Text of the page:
Summary: You met Steve in one bar and two have a great night together.
Pairing: Steve x Reader
Warnings: Drunk assholes, fuffly, and smut.
You never minded to do things alone, you actually enjoyed it a lot. Going to the movies or shopping was, even more, fun to you when you are alone because you were the one in control. But you are starting to thinking that coming to this bar alone wasn’t your best idea.
Since you arrived at the bar, this is the fourth guy who hit on you in one hour. The first guy insisted on paying for your drink and after you declined several times he went away, the second was nice when you said you weren’t interested he went away without questioning you. The third one was insistent but after hearing about your fake boyfriend he let you enjoy your drink alone.
The fourth asshole, Mike didn’t leave you alone. You told him that you weren’t interested, that you could pay for your own drinks and that you had a boyfriend but no, he wasn’t having any of it. “Come on baby, your boyfriend doesn’t have to know… I can show you a really good time.”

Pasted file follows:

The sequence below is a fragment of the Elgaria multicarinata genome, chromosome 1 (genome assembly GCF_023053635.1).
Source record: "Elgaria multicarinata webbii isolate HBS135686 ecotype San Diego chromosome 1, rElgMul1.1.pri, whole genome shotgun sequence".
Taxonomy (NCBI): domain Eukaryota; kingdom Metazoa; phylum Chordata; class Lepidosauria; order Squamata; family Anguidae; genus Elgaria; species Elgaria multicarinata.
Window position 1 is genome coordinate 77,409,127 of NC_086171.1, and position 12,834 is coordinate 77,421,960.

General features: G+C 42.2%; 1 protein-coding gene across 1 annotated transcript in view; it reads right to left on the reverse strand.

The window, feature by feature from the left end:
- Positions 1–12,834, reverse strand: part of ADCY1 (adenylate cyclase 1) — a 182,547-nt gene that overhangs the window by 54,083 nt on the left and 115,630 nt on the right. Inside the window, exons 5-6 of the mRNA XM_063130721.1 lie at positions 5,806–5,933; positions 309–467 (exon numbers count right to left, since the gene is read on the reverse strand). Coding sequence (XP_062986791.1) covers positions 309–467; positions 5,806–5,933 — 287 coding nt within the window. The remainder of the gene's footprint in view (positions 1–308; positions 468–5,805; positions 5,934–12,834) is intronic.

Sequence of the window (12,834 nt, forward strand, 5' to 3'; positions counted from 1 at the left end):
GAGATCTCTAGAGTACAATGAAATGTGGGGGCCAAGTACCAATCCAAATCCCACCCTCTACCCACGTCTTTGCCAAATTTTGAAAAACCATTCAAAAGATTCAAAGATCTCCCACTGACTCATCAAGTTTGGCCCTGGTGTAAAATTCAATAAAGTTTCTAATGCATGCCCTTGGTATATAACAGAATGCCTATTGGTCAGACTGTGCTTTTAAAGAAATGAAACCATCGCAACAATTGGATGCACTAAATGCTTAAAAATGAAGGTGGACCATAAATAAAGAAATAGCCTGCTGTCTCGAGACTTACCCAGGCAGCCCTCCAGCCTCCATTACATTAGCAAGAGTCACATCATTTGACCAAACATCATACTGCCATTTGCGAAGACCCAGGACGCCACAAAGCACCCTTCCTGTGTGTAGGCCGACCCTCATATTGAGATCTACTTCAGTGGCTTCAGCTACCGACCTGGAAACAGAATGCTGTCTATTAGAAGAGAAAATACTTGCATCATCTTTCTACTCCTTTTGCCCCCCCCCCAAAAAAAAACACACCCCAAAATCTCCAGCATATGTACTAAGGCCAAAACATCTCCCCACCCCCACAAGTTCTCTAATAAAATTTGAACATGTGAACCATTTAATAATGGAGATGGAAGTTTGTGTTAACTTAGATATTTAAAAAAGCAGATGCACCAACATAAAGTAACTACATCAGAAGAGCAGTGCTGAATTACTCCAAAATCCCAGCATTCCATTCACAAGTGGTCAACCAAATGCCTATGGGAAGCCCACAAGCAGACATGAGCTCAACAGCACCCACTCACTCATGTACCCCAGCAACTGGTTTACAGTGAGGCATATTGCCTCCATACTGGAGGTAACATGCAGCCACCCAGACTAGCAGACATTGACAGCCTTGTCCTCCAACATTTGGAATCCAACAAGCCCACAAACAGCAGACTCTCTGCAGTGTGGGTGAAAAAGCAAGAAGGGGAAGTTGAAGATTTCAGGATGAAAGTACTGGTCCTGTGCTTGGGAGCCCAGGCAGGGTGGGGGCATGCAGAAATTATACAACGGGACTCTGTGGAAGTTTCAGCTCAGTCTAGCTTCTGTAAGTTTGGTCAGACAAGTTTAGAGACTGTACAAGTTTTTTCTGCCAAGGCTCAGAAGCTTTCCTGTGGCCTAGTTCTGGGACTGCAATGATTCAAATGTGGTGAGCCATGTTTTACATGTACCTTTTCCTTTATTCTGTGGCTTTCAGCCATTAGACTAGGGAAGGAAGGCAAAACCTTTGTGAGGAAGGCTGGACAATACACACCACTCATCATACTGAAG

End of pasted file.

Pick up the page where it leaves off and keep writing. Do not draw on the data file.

anonymous asked: I love Joe!!! I would love to see more of him in Modern Glasgow or any other idea that strikes any of y'alls fancy. I think he is truly the only good friend Claire ever had (beyond Jamie, naturally) and I wished the books had even more Joe and Claire moments!
something to be said for the peculiar hour of the blue-morning, when a
hospital beeps into quiet life. The rattle of death behind drawn curtains, expletives hissed over set bones and shots taken in the thigh. It
is not like Jamie’s Grampian refuge, which springs forth naturally from the earth. Instead, Boston GH scars the landscape, numbing loneliness through morphine drips and the tug of sheer necessity.